Although I have spent the vast majority of my professional time in publishing, I still think of myself first and foremost as a scientist. Science research filled my working hours for just a few years, so why do I persist in seeing myself in this light?
The answer is in my way of thinking. To me, the mindset of science reaches beyond profession; it’s a way of looking at everything.
Science and me
I like working with information, not equipment. My mind is far more at home amongst words and pictures than amidst laboratory apparatus. So in the mid-1990s I left my lab life as a research chemist to move into publishing. I switched to science editing, so it stands to reason that I took my knowledge of science along with me.
In this new career, however, I found that I continued to do something often attributed to scientists – the habit of asking: ‘Why?’ ‘How?’ and ‘What if?’ A publishing colleague once complimented me on my ‘fine analytical mind’ – I am good at figuring out why a manuscript is or isn’t working, what is missing and how the different parts can best be arranged. This ‘science thinking’ came along for the ride and it continues to serve me well.
Science sticks – so do stereotypes
What my colleague recognised as an asset – and it certainly is in publishing – can also be a liability. Some people can see me as doubting or untrusting, because I might not take something at face value; I want to get to the bottom of things. At times I tame this tendency in ‘polite’ company, reining in my questioning where it might not be welcomed. It would be nice if more people could understand where I’m coming from.
Compounding this problem is that the stereotype of scientists as boring or aloof is alive and well. My partner and I are both sciencey people, and we’re both familiar with the awkward silence that follows your admission at a social gathering that you’re a scientist.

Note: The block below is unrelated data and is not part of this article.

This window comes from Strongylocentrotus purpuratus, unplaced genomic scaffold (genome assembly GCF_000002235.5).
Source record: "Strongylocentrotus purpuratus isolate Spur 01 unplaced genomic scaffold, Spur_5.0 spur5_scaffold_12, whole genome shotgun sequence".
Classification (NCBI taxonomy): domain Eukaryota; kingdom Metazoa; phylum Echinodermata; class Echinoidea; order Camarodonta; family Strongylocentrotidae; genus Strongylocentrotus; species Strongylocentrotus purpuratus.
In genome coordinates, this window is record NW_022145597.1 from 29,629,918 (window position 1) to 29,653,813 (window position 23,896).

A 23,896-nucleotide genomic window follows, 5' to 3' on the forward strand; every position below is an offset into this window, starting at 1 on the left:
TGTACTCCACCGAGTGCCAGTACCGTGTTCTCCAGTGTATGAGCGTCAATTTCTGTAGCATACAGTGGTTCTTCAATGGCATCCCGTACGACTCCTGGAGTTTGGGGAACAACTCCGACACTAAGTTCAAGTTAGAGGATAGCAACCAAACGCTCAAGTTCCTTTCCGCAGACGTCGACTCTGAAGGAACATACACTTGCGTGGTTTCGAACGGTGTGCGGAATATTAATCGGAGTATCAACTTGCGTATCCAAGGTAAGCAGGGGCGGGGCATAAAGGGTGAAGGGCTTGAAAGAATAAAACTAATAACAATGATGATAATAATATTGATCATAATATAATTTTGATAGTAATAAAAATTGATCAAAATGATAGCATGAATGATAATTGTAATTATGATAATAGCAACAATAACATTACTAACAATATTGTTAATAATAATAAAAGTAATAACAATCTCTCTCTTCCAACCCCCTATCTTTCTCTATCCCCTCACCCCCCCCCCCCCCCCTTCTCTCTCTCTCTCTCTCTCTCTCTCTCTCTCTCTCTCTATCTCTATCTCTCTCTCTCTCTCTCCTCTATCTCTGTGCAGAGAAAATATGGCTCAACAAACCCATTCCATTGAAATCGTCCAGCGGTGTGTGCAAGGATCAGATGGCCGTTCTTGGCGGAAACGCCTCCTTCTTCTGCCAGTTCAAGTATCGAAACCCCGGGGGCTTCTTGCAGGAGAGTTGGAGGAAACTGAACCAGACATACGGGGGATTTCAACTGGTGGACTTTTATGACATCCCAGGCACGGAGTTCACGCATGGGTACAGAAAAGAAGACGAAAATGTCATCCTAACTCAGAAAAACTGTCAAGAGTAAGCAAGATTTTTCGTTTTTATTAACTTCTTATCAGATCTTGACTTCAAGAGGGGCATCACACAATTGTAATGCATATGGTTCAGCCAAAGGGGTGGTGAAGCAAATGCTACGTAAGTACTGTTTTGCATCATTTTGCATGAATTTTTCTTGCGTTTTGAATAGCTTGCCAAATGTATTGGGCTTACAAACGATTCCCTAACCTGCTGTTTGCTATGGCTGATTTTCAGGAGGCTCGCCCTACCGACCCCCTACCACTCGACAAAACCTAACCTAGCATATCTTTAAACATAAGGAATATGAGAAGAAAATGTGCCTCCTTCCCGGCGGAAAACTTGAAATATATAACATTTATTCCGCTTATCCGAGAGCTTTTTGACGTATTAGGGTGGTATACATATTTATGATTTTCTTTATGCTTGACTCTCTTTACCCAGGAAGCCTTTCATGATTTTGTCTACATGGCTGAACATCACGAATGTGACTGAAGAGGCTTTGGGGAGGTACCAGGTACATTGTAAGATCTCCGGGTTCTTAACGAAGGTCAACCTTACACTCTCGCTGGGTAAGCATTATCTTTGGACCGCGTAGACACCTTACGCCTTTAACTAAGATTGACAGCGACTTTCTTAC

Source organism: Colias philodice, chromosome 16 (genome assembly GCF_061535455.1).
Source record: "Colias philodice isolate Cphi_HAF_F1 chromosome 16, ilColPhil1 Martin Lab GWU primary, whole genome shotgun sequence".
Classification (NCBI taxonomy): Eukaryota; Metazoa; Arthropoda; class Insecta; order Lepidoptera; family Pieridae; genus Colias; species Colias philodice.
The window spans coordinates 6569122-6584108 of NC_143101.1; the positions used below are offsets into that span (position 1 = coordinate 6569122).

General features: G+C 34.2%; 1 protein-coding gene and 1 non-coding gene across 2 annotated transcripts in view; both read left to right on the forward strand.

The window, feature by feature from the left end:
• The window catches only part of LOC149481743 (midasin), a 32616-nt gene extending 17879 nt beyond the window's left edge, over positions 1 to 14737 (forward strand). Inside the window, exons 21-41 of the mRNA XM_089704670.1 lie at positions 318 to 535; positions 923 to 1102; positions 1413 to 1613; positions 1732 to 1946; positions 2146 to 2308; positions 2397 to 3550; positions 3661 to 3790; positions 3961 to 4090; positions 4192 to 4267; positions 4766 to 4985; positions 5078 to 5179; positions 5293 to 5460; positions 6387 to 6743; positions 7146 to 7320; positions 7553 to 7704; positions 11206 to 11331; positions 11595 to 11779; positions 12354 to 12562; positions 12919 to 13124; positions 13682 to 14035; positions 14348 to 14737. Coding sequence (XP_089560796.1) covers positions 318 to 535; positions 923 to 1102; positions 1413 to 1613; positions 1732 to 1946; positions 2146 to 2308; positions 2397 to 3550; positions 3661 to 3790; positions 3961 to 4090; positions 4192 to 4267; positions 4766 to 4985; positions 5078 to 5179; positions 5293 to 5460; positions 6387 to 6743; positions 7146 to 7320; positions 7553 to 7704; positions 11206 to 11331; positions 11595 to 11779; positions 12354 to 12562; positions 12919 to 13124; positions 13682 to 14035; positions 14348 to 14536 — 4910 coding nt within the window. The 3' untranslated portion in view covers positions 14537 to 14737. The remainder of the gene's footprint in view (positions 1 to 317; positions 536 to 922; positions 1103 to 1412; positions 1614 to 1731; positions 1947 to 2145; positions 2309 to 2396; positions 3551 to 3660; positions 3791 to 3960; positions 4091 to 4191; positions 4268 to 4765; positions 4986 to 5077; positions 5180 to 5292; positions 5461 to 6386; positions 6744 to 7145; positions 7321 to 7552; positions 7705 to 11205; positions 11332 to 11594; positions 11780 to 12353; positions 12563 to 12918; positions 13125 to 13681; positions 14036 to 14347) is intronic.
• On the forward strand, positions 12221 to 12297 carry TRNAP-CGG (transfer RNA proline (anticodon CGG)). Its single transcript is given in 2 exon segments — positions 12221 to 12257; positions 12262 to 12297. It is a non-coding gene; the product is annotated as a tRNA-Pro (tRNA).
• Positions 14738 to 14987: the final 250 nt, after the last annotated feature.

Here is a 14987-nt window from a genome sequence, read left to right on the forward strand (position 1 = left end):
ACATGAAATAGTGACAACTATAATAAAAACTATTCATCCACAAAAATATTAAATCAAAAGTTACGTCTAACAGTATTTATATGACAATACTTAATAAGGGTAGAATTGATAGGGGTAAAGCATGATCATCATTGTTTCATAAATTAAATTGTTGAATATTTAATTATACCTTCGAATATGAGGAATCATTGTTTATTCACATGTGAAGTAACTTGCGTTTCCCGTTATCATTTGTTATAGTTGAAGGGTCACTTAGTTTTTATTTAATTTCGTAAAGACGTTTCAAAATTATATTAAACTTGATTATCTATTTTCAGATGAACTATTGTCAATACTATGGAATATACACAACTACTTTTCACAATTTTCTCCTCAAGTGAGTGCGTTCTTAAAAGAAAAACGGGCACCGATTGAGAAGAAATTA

It seems odd then that we, and not our non-sciencey friends, are the ones asking ‘Why?’ and ‘How?’ in the course of conversation. We are breaching our ‘boring’ stereotype. They are clever, well-educated and articulate, but they’re just not that curious about how the natural world works.
Is this questioning frame of mind the font of science? Yes – but I think that it’s not, nor should it be seen as, exclusive to science.
Critical thinking – nature or nurture?
Critical thinking needs to be rebadged to reflect what it really is, to demystify it and to decouple it from science. Calling it creative thinking, questioning or knowledge-seeking might give it a better chance of success. (I think we’d best avoid ‘scepticism’, which is often assumed to be a negative thing these days, even though scientific scepticism is at the core of scientific method.)
My bet is that a tendency to think like this is a mixture of genetics and environment.
Fostering life-long curiosity
Children are innately curious; they test things out and over time, they increase and modify their knowledge and understanding. As they grow we can foster this habit and show them that what they are doing is not just about science. Scientist or not, they will develop a mindset that affords immense freedom (except, perhaps, at dinner parties).
My daughter says to me that she wants to be a naturalist when she grows up. I look at her, and her passion for observing nature, and tell her that she is a naturalist already. I really hope she believes me.
Sally Woollett has been a freelance science editor for the past 18 years. Her qualifications include a Bachelor of Applied Science (Chemistry) from Monash University and a Graduate Diploma in Editing and Publishing from RMIT University. She has worked largely in science educational publishing (primary and secondary), for non-government organisations in the health sector, and for various science journals. She is editor of the Royal Australian Chemical Institute’s monthly magazine Chemistry in Australia.